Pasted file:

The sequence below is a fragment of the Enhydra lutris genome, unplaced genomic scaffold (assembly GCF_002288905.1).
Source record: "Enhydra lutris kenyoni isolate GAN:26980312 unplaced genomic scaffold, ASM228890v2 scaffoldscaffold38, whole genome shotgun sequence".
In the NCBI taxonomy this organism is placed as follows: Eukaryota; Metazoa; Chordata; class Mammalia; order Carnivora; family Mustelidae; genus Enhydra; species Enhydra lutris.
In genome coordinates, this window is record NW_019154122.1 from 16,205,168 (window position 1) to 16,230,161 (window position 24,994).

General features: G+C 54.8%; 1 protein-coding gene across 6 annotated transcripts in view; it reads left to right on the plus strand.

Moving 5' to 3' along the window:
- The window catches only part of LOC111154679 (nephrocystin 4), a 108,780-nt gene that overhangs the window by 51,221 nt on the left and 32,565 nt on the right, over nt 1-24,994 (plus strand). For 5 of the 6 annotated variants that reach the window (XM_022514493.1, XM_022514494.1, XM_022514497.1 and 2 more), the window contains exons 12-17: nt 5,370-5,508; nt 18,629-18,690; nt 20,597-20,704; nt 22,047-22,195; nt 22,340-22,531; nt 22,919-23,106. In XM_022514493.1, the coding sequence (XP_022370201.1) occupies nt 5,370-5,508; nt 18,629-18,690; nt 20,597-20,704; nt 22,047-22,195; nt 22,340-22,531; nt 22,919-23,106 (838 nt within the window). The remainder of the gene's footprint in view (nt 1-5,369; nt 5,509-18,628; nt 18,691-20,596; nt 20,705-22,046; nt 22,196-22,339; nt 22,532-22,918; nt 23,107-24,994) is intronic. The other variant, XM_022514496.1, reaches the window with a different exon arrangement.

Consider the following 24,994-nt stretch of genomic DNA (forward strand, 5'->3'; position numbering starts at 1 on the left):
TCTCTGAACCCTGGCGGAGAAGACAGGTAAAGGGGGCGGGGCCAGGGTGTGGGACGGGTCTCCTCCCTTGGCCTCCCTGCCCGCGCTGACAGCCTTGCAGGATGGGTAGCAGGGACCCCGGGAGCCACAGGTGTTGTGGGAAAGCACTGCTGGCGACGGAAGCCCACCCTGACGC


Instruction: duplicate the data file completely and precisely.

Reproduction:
The sequence below is a fragment of the Enhydra lutris genome, unplaced genomic scaffold (assembly GCF_002288905.1).
Source record: "Enhydra lutris kenyoni isolate GAN:26980312 unplaced genomic scaffold, ASM228890v2 scaffoldscaffold38, whole genome shotgun sequence".
In the NCBI taxonomy this organism is placed as follows: Eukaryota; Metazoa; Chordata; class Mammalia; order Carnivora; family Mustelidae; genus Enhydra; species Enhydra lutris.
In genome coordinates, this window is record NW_019154122.1 from 16,205,168 (window position 1) to 16,230,161 (window position 24,994).

General features: G+C 54.8%; 1 protein-coding gene across 6 annotated transcripts in view; it reads left to right on the plus strand.

Moving 5' to 3' along the window:
- The window catches only part of LOC111154679 (nephrocystin 4), a 108,780-nt gene that overhangs the window by 51,221 nt on the left and 32,565 nt on the right, over nt 1-24,994 (plus strand). For 5 of the 6 annotated variants that reach the window (XM_022514493.1, XM_022514494.1, XM_022514497.1 and 2 more), the window contains exons 12-17: nt 5,370-5,508; nt 18,629-18,690; nt 20,597-20,704; nt 22,047-22,195; nt 22,340-22,531; nt 22,919-23,106. In XM_022514493.1, the coding sequence (XP_022370201.1) occupies nt 5,370-5,508; nt 18,629-18,690; nt 20,597-20,704; nt 22,047-22,195; nt 22,340-22,531; nt 22,919-23,106 (838 nt within the window). The remainder of the gene's footprint in view (nt 1-5,369; nt 5,509-18,628; nt 18,691-20,596; nt 20,705-22,046; nt 22,196-22,339; nt 22,532-22,918; nt 23,107-24,994) is intronic. The other variant, XM_022514496.1, reaches the window with a different exon arrangement.

Consider the following 24,994-nt stretch of genomic DNA (forward strand, 5'->3'; position numbering starts at 1 on the left):
TCTCTGAACCCTGGCGGAGAAGACAGGTAAAGGGGGCGGGGCCAGGGTGTGGGACGGGTCTCCTCCCTTGGCCTCCCTGCCCGCGCTGACAGCCTTGCAGGATGGGTAGCAGGGACCCCGGGAGCCACAGGTGTTGTGGGAAAGCACTGCTGGCGACGGAAGCCCACCCTGACGC